In Lorraine Hansberry's A Raisin in the Sun, when characters quote from or reference the Bible do they tend to allude to a consistent theme?

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Lorraine Hansberry weaves religious allusions throughout the play A Raisin in the Sun because religion would have been a part of the characters every day lives. Beneatha, who tends to challenge societal norms, often uses sarcasm to challenge her parents’ beliefs. In act one, scene one, she is slapped for telling her mother that there is no God. Lena will not let her daughter move until she acknowledges "In my mother's house there is still God." For Lena Younger, God and religion are an important part of her life. While she’ll allow Beneatha to question many things, she will not let her question the existence of God. Later in the play, Beneatha alludes to the story of Adam and Eve as she scoffs at the possibility of marrying George Murchison: “George Murchison! I wouldn’t marry him if he was Adam and I was Eve!” (133)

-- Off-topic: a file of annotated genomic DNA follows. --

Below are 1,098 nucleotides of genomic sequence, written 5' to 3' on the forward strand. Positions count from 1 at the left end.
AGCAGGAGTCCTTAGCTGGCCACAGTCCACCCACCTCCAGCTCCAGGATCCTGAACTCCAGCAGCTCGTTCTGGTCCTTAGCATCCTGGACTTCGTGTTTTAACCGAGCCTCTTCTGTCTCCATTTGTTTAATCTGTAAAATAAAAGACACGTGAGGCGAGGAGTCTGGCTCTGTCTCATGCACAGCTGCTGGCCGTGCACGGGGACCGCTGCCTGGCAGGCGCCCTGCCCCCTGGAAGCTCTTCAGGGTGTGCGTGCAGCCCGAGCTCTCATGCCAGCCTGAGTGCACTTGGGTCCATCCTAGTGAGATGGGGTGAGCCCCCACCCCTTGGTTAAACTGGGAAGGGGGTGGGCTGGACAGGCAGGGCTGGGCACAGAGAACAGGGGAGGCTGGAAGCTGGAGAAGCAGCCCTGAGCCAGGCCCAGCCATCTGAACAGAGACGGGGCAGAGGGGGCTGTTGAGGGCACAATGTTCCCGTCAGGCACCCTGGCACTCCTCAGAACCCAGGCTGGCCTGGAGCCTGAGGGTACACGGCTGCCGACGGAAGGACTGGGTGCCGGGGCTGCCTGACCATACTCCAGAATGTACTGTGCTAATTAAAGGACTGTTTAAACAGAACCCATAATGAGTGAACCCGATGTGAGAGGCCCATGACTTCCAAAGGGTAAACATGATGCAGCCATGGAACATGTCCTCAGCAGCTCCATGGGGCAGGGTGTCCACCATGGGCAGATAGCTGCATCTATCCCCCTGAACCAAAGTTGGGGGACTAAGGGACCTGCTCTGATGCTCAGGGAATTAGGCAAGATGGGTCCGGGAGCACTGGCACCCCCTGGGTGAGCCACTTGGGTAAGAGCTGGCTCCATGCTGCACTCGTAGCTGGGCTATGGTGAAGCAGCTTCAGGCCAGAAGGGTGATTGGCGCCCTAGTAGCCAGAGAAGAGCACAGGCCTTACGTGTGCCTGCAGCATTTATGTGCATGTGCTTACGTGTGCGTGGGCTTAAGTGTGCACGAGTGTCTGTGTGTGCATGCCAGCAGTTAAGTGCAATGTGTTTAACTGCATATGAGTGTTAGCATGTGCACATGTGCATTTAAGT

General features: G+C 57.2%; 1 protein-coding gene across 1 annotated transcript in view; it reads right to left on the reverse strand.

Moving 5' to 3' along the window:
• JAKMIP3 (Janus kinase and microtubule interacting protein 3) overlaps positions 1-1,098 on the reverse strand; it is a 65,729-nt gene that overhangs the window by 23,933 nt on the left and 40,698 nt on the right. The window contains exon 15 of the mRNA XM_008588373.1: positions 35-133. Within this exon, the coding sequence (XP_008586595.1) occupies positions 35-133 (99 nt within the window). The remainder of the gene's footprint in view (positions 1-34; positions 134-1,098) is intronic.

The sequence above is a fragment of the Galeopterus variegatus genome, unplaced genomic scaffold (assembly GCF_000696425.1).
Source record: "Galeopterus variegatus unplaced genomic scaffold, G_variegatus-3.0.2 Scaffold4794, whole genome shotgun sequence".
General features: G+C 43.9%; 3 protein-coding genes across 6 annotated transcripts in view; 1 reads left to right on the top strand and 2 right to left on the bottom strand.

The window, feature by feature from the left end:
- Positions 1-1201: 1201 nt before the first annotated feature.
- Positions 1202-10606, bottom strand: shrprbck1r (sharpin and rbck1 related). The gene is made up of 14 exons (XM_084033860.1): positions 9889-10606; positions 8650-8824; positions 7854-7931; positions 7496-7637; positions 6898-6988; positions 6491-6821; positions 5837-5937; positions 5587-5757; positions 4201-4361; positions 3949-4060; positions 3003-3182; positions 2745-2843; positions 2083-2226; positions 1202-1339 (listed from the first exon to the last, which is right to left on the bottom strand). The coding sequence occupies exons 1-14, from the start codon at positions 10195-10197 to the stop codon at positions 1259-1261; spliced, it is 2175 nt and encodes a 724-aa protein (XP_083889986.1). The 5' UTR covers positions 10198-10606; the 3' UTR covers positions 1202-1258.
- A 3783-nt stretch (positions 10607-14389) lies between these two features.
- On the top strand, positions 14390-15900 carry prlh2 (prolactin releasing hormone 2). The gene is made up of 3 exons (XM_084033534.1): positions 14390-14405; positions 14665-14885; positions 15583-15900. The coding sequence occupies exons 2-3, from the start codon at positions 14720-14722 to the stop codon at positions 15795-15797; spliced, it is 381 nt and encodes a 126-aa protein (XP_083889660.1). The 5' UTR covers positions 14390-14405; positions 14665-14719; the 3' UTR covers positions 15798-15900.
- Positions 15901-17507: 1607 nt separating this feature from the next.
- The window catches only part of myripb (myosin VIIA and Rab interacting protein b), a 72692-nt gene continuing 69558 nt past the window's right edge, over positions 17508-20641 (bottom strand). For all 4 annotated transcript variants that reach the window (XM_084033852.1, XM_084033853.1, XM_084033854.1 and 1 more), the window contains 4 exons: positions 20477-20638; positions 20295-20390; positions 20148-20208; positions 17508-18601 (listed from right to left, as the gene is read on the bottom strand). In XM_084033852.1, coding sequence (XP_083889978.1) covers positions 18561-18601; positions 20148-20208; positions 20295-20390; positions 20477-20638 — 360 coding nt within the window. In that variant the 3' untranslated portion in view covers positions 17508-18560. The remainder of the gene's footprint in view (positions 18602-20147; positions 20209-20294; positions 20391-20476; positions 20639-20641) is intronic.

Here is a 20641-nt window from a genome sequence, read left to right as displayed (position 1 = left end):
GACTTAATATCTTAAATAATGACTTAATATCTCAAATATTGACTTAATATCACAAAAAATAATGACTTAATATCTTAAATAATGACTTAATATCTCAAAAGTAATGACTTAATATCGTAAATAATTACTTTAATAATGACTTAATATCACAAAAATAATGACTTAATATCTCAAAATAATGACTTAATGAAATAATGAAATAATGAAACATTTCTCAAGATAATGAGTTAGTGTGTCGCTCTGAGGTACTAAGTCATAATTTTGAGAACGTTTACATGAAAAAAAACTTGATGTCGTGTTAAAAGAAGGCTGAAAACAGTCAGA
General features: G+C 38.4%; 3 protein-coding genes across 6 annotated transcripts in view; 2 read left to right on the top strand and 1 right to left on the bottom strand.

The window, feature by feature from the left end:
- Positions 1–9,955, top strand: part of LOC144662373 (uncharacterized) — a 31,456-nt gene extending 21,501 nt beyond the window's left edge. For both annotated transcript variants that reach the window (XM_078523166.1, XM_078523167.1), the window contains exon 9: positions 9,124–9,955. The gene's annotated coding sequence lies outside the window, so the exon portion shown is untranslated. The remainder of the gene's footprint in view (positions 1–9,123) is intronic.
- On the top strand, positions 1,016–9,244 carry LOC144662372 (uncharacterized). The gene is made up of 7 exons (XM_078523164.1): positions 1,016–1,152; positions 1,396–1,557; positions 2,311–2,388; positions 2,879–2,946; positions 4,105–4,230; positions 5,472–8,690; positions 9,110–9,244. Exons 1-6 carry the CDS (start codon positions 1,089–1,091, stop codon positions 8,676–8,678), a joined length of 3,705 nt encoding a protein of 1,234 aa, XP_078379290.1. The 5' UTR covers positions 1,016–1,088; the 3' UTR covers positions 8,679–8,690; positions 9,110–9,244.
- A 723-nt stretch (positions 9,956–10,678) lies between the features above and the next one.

When needed, the Younger family comes together as one. As the family unites to react to Karl Linder’s offer in act three, Beneatha supports their argument with a...

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